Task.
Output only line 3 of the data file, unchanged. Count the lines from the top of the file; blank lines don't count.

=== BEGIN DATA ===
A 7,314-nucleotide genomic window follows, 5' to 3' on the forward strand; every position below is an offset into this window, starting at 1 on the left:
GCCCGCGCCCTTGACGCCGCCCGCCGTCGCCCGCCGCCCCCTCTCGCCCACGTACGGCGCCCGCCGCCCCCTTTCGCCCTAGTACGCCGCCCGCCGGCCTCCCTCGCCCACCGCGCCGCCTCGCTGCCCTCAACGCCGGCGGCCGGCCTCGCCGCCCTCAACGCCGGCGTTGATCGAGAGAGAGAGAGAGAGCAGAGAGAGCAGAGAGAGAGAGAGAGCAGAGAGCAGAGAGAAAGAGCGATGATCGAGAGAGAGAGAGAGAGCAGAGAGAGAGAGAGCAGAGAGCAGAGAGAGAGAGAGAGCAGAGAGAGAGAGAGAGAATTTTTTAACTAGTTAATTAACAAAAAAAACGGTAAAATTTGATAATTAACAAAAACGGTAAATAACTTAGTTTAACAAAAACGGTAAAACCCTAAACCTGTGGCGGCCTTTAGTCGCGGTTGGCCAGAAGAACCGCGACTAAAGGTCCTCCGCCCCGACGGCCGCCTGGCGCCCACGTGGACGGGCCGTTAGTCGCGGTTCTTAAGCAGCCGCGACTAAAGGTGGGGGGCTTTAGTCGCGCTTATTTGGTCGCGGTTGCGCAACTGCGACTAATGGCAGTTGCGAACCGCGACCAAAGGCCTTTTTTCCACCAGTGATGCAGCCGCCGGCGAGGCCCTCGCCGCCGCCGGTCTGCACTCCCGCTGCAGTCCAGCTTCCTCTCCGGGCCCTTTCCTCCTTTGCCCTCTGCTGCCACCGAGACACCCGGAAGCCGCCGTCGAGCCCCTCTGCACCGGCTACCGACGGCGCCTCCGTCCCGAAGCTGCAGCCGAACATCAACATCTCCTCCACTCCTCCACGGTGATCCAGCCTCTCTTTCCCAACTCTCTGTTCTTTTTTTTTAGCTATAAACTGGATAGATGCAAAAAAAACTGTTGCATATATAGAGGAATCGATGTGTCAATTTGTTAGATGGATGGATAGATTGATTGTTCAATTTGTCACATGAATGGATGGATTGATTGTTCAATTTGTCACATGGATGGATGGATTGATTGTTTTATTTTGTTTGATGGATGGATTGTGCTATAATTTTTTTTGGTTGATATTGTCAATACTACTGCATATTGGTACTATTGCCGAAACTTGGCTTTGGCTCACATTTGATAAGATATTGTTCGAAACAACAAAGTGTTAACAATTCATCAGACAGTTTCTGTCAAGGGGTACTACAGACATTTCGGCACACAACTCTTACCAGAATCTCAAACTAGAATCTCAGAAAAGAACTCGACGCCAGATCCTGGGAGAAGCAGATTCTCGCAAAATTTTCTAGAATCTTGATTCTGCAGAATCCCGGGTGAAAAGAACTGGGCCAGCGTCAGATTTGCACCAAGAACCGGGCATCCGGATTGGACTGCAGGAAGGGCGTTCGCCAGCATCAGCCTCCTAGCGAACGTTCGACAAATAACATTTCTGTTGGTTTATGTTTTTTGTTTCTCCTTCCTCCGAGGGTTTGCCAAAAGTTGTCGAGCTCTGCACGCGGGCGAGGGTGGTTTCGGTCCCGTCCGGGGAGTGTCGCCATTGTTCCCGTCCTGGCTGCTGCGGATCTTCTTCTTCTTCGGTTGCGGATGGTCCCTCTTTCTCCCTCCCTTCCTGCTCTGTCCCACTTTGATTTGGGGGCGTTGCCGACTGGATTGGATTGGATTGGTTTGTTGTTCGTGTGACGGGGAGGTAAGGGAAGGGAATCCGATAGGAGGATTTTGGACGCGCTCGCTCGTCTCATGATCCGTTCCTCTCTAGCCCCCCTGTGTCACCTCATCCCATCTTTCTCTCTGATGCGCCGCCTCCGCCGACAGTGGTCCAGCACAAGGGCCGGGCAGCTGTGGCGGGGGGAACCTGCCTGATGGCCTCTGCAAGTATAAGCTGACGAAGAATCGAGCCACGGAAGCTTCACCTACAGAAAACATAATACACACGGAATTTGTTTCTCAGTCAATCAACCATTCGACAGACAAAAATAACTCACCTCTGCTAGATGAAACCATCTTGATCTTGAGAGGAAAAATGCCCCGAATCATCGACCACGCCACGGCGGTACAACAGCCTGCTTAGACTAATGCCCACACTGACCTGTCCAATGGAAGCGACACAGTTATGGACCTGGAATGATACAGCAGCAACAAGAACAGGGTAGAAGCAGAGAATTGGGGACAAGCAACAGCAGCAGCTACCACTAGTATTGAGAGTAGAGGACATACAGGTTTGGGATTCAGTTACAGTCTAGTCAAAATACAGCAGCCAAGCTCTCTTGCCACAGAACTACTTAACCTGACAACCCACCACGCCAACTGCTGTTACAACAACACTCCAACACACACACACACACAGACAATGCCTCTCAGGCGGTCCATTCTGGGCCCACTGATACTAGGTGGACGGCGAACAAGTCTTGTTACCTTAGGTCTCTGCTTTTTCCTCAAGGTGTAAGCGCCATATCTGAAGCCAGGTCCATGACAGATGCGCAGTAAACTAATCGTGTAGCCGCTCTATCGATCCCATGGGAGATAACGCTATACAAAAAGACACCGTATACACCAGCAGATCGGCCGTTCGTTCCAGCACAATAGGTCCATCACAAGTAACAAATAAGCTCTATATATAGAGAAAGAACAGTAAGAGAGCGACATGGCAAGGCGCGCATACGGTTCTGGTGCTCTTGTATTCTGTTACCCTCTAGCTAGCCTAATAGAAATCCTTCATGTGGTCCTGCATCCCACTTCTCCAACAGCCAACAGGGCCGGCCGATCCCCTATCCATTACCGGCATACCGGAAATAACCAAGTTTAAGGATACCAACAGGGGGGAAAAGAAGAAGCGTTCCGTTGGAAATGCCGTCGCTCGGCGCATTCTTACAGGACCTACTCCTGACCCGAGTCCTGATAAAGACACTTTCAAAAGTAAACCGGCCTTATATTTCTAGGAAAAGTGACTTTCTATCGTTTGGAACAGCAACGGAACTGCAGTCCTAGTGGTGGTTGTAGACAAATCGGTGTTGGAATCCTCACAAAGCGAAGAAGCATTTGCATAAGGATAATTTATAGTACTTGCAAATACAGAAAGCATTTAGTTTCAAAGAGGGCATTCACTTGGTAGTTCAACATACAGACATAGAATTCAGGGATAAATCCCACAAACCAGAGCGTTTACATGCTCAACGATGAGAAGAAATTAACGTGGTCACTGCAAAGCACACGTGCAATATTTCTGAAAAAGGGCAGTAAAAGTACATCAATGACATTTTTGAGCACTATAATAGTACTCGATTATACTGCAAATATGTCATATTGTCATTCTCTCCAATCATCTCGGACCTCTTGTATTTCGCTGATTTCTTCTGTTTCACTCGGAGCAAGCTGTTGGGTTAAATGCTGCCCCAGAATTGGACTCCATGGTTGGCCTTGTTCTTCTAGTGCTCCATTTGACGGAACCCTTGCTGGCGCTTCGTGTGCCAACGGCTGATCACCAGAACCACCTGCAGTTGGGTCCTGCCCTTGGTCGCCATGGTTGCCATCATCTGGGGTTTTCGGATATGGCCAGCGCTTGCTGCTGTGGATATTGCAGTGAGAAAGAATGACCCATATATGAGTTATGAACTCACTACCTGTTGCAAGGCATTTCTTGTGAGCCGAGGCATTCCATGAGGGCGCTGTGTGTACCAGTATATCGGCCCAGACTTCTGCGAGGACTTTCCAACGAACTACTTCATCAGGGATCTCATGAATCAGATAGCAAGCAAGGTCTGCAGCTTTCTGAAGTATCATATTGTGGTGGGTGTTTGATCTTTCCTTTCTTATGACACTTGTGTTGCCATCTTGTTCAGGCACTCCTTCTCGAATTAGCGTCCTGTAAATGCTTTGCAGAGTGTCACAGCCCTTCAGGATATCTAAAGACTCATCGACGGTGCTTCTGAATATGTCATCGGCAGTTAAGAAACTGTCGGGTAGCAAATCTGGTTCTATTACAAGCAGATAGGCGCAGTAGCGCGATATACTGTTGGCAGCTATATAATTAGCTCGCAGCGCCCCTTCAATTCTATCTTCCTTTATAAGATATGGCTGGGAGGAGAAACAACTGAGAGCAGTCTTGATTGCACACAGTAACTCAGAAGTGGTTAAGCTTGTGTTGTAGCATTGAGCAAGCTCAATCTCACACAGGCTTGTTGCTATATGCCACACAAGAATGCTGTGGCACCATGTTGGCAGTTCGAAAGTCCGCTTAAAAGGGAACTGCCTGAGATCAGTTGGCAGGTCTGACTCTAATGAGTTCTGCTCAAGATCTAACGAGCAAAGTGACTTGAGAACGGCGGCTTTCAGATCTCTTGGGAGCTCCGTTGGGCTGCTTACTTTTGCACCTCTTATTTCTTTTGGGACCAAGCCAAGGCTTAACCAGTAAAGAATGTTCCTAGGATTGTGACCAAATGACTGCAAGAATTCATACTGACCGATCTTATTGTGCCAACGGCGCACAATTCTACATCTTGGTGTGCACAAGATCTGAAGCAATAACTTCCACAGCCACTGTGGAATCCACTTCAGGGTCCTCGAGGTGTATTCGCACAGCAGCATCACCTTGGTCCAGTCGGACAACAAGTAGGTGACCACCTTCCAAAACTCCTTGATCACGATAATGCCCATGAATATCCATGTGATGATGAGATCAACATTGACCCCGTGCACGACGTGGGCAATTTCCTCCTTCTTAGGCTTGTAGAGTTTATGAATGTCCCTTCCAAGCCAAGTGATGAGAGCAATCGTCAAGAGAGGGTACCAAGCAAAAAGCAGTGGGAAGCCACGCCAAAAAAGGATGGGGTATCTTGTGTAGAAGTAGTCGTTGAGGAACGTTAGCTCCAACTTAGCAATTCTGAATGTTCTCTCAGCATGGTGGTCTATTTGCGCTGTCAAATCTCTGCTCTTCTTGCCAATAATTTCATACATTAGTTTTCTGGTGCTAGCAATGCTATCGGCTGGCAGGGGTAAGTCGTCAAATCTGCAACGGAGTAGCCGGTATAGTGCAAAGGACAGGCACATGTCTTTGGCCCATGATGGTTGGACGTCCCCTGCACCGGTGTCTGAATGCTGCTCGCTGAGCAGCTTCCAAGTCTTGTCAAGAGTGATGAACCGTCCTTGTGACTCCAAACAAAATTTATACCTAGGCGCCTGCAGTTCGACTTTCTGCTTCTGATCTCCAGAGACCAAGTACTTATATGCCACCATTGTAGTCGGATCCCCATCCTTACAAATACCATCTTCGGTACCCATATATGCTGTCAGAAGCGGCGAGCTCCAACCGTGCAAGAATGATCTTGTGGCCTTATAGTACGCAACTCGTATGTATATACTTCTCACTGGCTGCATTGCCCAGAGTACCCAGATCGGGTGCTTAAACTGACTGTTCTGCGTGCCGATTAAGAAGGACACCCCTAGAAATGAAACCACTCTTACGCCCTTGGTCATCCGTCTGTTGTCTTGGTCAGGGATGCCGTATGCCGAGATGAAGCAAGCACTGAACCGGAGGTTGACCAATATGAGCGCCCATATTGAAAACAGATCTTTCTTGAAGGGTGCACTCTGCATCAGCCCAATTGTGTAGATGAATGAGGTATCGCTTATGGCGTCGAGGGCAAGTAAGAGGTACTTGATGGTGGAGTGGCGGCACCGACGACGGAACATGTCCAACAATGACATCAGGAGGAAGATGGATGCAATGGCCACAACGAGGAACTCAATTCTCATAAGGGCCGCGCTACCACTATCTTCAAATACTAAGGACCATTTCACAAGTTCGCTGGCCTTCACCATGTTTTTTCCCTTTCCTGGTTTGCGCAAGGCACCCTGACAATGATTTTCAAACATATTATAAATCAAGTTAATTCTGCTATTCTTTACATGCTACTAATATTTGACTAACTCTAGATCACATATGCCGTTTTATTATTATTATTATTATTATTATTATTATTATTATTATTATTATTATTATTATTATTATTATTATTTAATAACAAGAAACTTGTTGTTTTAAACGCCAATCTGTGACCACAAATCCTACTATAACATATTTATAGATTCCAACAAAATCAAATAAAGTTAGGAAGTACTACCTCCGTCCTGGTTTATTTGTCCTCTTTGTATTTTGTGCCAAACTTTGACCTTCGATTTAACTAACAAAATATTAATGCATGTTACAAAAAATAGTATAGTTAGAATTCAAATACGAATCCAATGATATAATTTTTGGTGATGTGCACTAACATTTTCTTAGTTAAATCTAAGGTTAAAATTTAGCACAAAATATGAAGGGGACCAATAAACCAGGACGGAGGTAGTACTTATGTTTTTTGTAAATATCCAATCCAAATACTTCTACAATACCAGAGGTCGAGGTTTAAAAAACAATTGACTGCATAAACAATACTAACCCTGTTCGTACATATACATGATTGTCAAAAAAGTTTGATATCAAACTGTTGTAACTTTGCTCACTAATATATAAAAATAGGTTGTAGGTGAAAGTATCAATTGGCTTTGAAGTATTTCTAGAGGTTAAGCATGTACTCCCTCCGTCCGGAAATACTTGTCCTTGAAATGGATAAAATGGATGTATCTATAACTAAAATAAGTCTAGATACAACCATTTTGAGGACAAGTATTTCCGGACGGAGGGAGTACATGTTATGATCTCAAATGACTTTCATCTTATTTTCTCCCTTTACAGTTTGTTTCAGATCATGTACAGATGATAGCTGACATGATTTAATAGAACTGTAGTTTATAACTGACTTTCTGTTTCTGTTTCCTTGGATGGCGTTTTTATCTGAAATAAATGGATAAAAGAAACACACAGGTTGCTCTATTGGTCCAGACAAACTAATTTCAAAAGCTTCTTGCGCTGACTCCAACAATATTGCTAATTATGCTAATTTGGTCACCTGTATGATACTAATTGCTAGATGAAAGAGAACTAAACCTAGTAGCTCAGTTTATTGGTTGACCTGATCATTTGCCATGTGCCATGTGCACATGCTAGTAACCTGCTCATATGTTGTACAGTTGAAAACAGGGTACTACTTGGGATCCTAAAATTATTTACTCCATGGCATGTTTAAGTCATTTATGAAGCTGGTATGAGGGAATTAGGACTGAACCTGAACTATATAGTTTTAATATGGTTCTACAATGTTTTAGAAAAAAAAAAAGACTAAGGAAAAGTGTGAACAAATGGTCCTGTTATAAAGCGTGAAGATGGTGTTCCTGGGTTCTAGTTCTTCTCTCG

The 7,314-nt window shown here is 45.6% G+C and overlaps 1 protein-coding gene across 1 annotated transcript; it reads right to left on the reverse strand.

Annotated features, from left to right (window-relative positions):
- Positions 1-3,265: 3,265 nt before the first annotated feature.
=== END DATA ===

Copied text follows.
The 7,314-nt window shown here is 45.6% G+C and overlaps 1 protein-coding gene across 1 annotated transcript; it reads right to left on the reverse strand.